- 1 handful of fresh mint
- 1 handful or fresh cilantro leaves
- 2 Tbsp toasted sticky rice powder
- Combine all ingredients for the dressing and set aside
Prepare the bamboo shoots:
- If you use fresh unprepared bamboo shoots, bring a large pot of water to a boil. Boil the bamboo shoots for about 45-60 minutes with 1 Tbsp of sugar. This will help to reduce the pungent smell and the bitterness of the shoots
- Trim away the outer layer by layer and then slice the shoots into strips
- If you use preboiled bamboo shoots, bring a large pot of water to a boil. Boil the bamboo shoots for about 2 minutes with 1 Tbsp of sugar. This will help to reduce the pungent smell. Discard the boiling water and then cut into desired shapes and sizes (if not already pre-cut)
Prepare the toasted rice powder (khao khua):
- Preheat a small to medium skillet on high heat without any oil. Once hot, put in one handful of sticky rice and use a wooden spoon to move it around and let it toast until golden brown, about 15 minutes. You can even smell the nuttiness. Set aside to let it cool down before grinding into a coarse powder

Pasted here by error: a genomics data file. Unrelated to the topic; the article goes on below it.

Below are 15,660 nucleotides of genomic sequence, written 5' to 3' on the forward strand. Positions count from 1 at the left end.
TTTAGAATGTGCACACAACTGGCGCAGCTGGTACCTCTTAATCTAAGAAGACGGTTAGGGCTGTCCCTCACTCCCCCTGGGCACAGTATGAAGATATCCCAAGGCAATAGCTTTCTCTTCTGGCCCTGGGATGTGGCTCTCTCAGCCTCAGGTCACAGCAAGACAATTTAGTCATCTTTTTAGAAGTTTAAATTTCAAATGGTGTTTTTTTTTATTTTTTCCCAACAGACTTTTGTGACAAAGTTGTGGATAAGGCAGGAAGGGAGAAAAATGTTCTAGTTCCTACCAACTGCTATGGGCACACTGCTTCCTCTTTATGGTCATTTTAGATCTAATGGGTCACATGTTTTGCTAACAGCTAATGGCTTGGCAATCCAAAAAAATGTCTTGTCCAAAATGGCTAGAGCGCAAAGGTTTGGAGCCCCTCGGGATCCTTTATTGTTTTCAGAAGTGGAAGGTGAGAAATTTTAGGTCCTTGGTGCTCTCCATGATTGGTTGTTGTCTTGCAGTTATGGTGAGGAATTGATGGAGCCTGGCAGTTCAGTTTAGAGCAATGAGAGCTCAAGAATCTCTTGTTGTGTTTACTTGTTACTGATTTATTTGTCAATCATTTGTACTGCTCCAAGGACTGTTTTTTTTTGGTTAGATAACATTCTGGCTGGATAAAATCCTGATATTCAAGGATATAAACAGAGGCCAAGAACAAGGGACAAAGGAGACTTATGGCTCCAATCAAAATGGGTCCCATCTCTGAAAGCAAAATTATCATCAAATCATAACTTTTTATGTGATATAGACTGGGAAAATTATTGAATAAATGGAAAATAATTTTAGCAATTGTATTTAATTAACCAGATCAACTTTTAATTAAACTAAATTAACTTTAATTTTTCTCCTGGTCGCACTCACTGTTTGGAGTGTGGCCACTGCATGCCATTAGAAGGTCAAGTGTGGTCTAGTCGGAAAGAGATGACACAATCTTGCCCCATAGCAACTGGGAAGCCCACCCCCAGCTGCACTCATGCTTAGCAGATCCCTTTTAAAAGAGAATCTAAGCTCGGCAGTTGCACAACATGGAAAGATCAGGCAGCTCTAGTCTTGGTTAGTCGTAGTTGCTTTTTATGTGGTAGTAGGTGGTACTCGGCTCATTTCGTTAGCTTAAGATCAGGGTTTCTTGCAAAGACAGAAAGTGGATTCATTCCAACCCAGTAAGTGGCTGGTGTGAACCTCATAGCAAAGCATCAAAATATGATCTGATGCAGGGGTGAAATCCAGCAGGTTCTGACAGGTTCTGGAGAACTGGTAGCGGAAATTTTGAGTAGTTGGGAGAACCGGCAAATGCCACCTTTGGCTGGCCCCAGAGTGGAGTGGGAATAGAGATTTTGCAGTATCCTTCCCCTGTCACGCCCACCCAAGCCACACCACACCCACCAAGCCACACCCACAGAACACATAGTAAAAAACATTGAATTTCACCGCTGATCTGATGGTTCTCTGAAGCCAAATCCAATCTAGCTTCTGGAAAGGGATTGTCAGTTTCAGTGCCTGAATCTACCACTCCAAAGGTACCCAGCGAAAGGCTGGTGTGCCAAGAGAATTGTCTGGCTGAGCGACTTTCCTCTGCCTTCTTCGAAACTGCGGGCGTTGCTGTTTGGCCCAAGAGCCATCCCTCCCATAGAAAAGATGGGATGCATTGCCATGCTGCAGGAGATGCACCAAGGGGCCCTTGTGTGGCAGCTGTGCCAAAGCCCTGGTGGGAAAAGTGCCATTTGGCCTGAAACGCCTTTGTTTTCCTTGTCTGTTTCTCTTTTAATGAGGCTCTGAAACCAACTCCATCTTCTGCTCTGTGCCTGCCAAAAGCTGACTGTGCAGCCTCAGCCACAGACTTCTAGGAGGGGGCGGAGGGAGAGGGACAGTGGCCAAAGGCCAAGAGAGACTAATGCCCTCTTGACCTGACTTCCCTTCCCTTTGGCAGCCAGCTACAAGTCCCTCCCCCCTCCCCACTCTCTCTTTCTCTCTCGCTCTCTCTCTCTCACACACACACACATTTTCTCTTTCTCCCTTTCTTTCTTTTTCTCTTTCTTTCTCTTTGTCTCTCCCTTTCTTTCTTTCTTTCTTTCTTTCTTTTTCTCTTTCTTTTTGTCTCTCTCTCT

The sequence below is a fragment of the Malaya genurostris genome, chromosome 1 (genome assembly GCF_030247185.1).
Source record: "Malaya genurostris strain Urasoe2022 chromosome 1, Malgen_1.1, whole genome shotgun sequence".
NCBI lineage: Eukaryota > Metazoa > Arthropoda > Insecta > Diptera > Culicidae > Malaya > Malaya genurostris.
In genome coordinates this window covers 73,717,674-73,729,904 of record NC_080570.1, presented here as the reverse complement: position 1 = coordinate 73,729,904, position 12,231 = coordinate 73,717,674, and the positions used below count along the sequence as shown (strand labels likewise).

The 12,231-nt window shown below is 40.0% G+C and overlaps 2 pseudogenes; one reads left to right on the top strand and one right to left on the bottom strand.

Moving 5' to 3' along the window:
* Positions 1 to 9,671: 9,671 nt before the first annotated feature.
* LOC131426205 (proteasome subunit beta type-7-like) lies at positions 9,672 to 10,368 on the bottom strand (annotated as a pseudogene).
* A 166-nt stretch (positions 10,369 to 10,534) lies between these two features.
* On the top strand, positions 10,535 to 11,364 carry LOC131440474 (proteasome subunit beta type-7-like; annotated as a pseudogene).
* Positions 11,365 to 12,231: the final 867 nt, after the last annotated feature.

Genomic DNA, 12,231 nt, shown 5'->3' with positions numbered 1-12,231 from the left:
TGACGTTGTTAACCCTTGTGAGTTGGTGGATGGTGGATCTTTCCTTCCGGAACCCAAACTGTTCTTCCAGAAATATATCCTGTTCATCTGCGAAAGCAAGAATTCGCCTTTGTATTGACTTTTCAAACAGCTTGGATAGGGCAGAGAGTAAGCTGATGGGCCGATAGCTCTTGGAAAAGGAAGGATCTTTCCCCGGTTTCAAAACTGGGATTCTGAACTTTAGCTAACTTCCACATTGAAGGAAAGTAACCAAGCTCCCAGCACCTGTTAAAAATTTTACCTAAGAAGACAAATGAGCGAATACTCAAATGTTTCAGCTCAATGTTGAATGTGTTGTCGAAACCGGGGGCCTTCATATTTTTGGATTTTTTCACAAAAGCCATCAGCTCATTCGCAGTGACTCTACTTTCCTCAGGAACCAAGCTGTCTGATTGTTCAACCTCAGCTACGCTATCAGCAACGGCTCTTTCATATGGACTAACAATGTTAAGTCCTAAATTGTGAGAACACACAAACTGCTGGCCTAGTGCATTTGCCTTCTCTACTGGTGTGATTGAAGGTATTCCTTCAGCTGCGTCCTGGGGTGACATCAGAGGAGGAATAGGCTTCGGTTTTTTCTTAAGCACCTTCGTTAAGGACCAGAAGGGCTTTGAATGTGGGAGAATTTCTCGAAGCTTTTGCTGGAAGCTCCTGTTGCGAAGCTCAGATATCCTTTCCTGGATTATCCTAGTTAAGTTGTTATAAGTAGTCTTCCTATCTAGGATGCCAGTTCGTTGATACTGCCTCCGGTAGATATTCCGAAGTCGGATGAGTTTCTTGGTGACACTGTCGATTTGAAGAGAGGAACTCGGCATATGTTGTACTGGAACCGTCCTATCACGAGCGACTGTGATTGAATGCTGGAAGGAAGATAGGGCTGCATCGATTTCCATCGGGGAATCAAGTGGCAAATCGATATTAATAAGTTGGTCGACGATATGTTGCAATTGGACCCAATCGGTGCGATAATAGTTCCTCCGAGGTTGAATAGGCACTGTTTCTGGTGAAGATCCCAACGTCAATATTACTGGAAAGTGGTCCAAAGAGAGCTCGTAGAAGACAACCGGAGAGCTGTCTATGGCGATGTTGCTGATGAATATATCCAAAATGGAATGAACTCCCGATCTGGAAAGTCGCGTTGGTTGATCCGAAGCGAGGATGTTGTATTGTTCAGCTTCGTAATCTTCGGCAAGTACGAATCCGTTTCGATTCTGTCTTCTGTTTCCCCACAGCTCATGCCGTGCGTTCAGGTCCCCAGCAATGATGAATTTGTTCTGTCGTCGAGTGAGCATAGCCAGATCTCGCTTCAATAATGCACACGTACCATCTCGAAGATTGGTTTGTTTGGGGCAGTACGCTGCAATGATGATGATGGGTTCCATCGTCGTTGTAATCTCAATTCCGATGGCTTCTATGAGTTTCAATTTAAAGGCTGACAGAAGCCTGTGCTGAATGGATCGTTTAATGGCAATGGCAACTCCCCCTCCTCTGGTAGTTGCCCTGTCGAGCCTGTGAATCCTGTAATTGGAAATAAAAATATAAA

- Put the toasted rice into a food processor/ blender and process into a coarse powder and let it cool and store in an air-tight container. You can do this a night before if you prefer
Assembling the salad (Recommended to do so right before serving):
- Add sliced purple onions, green onion, chili powder, dressing. and finish with toasted rice, mint and coriander leaves. Tossed to mix everything. Have a taste and adjust by adding more fish sauce and/or sugar if necessary
- I like my soop naw mai served cold. If you like it cold, chill it in the refrigerator before serving